Oct 22, 2010
2,883
3,964
Well, technically Apple was born in UK as Apple wouldn't probably be Apple without Jonny Ive. ;-)

What a fantastic way to stifle innovation. Stop making phones that are so good that I need to throw away my old one! Just make one that’s not better so I don’t feel the need to get one every year! Curse you Apple!

For as much as the UK is touting their “engineering” feats, you’d think they would be the ones where Apple was born. Or any of the other tech giants. Oh, wait...
 
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CWallace

macrumors G3
Aug 17, 2007
8,255
4,729
Seattle, WA
One area in which this report is 100%, devices should be easier to repair than they are now. Apple is in fact making their products harder to repair.

This is true, but Apple balances that by offering replacement rather than repair for a significant portion of their warranted products. The benefit to the customer is immediate resolution rather than waiting for a repair.

But Apple does not then just toss the defective product in the dust-bin, but sends it back for formal repair (where the longer repair time is not an issue) or reclamation of usable components and recycling of non-reclaimable components.
 
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Psychicbob

macrumors regular
Oct 2, 2018
247
573
You’re living in the paaaast, maaaan!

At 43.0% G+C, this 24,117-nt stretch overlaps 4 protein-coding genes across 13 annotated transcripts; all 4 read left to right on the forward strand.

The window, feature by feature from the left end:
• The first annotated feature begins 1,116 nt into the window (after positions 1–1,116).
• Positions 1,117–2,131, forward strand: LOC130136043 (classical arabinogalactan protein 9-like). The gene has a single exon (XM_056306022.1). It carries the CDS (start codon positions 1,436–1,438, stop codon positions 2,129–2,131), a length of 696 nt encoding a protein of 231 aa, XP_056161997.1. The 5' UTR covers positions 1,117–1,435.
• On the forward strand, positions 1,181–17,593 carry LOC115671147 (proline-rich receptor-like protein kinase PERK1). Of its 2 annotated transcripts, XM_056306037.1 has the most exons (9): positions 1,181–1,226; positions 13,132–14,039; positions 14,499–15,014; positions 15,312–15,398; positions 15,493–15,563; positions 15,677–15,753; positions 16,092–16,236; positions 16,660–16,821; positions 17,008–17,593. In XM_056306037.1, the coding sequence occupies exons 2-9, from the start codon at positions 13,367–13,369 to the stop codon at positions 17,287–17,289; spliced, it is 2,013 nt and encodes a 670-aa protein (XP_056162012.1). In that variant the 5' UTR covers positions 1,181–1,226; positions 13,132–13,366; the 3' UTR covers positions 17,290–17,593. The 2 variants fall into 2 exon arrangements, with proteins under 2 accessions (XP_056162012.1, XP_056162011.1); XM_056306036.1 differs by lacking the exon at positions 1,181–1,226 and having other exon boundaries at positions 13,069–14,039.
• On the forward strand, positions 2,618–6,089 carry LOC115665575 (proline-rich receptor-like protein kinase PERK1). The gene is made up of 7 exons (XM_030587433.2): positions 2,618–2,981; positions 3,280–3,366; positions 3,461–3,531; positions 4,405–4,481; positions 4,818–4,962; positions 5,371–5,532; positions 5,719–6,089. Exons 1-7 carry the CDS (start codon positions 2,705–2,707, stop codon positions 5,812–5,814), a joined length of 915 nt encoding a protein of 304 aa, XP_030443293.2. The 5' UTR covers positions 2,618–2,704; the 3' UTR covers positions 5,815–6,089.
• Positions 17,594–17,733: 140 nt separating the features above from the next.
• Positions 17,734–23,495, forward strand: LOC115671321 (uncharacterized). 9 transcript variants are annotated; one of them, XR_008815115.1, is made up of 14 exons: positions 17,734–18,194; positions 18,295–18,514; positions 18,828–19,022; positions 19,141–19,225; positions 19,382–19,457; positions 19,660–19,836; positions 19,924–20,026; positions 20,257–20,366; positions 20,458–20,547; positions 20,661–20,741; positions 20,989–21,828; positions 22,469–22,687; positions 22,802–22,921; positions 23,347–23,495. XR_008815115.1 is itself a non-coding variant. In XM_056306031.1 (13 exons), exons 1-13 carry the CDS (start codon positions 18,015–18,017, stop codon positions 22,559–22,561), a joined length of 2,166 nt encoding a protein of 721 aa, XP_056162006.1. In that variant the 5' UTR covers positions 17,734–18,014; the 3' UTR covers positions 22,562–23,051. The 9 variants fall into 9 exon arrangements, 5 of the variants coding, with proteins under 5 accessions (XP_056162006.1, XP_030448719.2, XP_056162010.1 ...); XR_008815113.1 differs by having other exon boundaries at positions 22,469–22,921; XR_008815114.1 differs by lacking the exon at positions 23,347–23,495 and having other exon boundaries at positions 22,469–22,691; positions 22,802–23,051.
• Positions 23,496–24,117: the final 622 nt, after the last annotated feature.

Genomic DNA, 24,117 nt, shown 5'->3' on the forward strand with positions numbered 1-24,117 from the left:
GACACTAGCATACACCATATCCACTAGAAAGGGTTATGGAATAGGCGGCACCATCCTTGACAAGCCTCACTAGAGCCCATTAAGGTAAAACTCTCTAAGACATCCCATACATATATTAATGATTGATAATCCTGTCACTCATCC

I don’t think it is possible to get the improvements in tech and performance unless you go down the SoC type route. Expecting to build high tech kit and still keep it maintenance light like the old Land Rover Defender is naive.
 
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drsox

macrumors 68000
Apr 29, 2011
1,566
99
Xhystos
PS: Oh and one year warranty, Apple. When every other company gives you two years minimum, but usually 3 years if you register on their website. That means all other companies will guarantee that their products will last 3 times longer than Apple's, and if they don't, they'll take responsibility and fix it for free. What will Apple do? Suggest you recycle it.

I buy from a local apple dealer who give 3 years warranty - an inducement to buy from them.
 
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apparatchik

macrumors 6502
Mar 6, 2008
276
656
Its capitalism 101, also known as social obsolescence, no one (or very few) are repairing say, their smartphones themselves, now, Apple devices last the longest, their useful life way longer than its competitors, so in a sense they are the least disposable of the industry... people hanging on to a 5-8 year old Mac or a 3-4 year old iPhone, in comparison a 4 year old Android is completely useless, these Committees should be pushing manufacturers to increase quality and useful life of the products across the board...
 
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LeadingHeat

macrumors 6502
Oct 3, 2015
384
929
Well, technically Apple was born in UK as Apple wouldn't probably be Apple without Jonny Ive. ;-)
Haha. I will say he was great at the design process, especially in his early days! Except he wasn’t there in the actual beginning, and the laws affecting small businesses and entrepreneurs were/are much more lenient and flexible than in the UK.
 
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Akrapovic

macrumors 6502a
Aug 29, 2018
836
1,685
Scotland
I agree with some of this regarding Apples repairability. However, the counter argument to this is that Apple laptops last a long time. We've got some 10 year old Airs kicking around that still work. I've went through 4 HP laptops in that same time. Whilst they may be easier to repair, they are uneconomical to repair because the repair costs are as much as buying a new laptop. So why not buy the new one?

This isn't as black and white as "hard to repair is bad". There needs to be a discussion on the trade offs.